Tube Amps / Music Electronics
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|1/31/2005 4:35 AM|
|BK||That 47pf Cap across Marshall style PI plates|
Can anyone explain the purpose of the 47pF cap across the two plates in the Marshall style PI network? Would omitting this cause some possible 'ringing' or high frequency oscillation? What would say a 100pF cap do in its place?
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|1/31/2005 5:18 AM|
it AC couples the out-of-phase phase inverter outputs to phase cancel some of the highs. I suppose it's not absolutely necessary if the amp is fine w/out them. Probably more of an insurance thing. If you go higher, you kill off more of the highs. 47pF to 100pF, you may not hear it, possibly. You can go higher to tailor the sound if you want. The vox "cut" control is a big cap (2200pF?) there plus a pot wired as a variable resistor to control how much high become cancelled. Oh yeah, in the Vox, the cap is after the coupling caps, but seems like the same idea. In my '88 2204, Marshall moved it after the coupling caps (same 47pF) value, as another example.
|1/31/2005 7:14 AM|
To expand on Dai's comments, the value is so small that the audible high cut is minimal. There can be a bit of "sparkle" on high notes that many folks can notice.
The big effect is on any ultrasonic oscillations. At those frequencies 47 pf looks like a much smaller resistance (actually reactance) and the cancellation is much higher. This kills parasitic oscillations in the PI.
Fender usually uses a 12AT7 for the PI but with lead dress issues parasitics can occur so they often used such a cap. Marshall's use a 12AX7 with higher gain so the 47 pf is much more necessary. If everything is perfect you can sometimes do without it but Marshall's have such pronounced highs anyway that losing the 47 pf doesn't seem to make much difference to the tone, IMHO.
Looking at my handy-dandy reactance chart a 47 pf cap looks like a 100k resistor to a frequency of 30 khz. At 300 khz, which an oscillating 12AX7 can easily do it looks like a 10k resistor. But in the upper range of human hearing the value is way off the chart - millions of ohms. Thinking of that cap as a resistor of lower value to higher frequencies gives you the idea of how it shorts out those high frequency oscillations.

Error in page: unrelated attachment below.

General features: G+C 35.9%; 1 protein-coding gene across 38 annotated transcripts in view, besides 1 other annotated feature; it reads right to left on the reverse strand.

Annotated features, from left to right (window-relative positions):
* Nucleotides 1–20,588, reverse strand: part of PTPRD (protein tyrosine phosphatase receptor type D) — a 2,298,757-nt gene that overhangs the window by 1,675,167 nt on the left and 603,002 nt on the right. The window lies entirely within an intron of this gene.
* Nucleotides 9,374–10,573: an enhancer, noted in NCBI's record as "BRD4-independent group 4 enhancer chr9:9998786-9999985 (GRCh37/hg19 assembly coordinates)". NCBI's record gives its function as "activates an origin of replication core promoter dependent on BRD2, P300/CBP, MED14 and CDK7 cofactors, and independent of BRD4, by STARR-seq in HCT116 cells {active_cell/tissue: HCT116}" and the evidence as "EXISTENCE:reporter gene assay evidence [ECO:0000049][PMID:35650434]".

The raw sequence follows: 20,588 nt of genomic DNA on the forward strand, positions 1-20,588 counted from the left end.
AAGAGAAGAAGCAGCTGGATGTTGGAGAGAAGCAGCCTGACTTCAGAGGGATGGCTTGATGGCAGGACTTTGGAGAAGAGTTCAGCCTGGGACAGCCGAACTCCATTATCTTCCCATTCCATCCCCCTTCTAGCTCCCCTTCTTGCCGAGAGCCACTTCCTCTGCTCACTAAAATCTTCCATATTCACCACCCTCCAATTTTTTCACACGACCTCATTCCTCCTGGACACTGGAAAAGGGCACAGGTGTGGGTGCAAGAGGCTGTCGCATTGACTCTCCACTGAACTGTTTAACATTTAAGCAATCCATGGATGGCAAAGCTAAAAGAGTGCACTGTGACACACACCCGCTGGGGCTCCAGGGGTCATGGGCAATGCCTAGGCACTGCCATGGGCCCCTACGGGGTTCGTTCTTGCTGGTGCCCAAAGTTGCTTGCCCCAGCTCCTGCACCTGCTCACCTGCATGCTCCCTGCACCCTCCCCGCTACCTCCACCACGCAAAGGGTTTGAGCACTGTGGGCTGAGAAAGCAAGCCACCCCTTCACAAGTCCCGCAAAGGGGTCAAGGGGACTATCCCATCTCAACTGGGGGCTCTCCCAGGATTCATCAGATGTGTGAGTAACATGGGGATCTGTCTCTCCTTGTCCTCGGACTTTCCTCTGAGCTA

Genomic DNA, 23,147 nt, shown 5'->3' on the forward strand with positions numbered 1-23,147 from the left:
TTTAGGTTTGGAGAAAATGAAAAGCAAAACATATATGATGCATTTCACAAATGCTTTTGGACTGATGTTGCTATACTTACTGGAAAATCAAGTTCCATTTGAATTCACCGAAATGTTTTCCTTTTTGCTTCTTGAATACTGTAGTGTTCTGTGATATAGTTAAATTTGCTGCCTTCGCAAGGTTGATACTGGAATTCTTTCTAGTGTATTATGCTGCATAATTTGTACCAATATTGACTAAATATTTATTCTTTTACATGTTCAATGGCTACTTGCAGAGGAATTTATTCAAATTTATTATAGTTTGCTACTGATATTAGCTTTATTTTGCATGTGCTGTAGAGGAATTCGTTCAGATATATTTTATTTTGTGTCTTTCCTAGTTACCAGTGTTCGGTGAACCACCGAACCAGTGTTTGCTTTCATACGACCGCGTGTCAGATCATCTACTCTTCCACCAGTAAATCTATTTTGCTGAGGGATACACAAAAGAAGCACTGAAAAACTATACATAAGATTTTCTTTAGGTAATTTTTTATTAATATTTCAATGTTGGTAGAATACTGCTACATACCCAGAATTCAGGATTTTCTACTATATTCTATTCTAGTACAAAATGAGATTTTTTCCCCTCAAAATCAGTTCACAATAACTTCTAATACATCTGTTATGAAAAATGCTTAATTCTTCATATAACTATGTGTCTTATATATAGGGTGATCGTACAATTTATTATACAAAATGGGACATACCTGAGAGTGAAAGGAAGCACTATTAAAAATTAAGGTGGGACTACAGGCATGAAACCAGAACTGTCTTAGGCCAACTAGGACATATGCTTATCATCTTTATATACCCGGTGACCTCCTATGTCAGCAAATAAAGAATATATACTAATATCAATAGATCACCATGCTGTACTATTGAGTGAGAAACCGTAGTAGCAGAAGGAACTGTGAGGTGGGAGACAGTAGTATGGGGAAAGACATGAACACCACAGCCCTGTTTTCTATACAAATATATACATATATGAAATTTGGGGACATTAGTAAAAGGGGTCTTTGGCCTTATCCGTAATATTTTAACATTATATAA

|1/31/2005 11:02 AM|
|Trace - Voodoo Amps
As others have stated, the cap is there to prevent HFO. It's not a must at lower volumes (in vintage amps designs that is). It becomes more of a must when you crank the amp up, some amps will stay stable and others will oscillate.
You can use a 100pF but you will roll off top end and it will be noticeable. You may like it and you may not but the only way to know is to give it a try.
Hope it helps
|2/1/2005 6:41 AM|
---"What would say a 100pF cap do in its place?}
You can use a 100pF but you will roll off top end and it will be noticeable. You may like it and you may not but the only way to know is to give it a try"
Trace is right - as you increase from 47 pf you're heading into territory where the difference can be noticed by human ears.
My feeling is that 47 pf should be good enough. If you've got still got problems then increasing this cap is not the way to fix it! By the time the oscillation is gone so likely will most of the tone!
Like most of these tricks, the 47pf cap is not a universal cure-all for big problems in other areas.
|2/2/2005 4:38 PM|
|Trace - Voodoo Amps
I didn't mean to give the wrong impression, I meant that if you wanted to roll off some top end you could increase that cap. If the amp is going through HFO and the 47pF is in the circuit then it's best to track down the problem and cure it where ever it exists.
Hope it helps
|2/2/2005 9:45 PM|
why'd marshall do it?
because fender did it. check out the 5f6a bassman circuits (or most any tweed fender circuit using a 12ax7 in a LTPI config).
why'd fender do it? there are lots of great responses below that... I just wanted to point out that it was around even in a "bass amp" that predates marshall, when "clean" was the goal. (ha!)
you'll notice that when fender went to the 12at7 in the PI spot, this cap went away. I suspect this was for three reasons 1) lower gain, less likely to oscillate, 2) one less pot, 3) not just for gain purposes, but compare a 12at7 to a 12ax7 when distorting... listen to the top end- the ax7 is a bit "fizzier", this cap helps smooth out that top end fizz a little bit.
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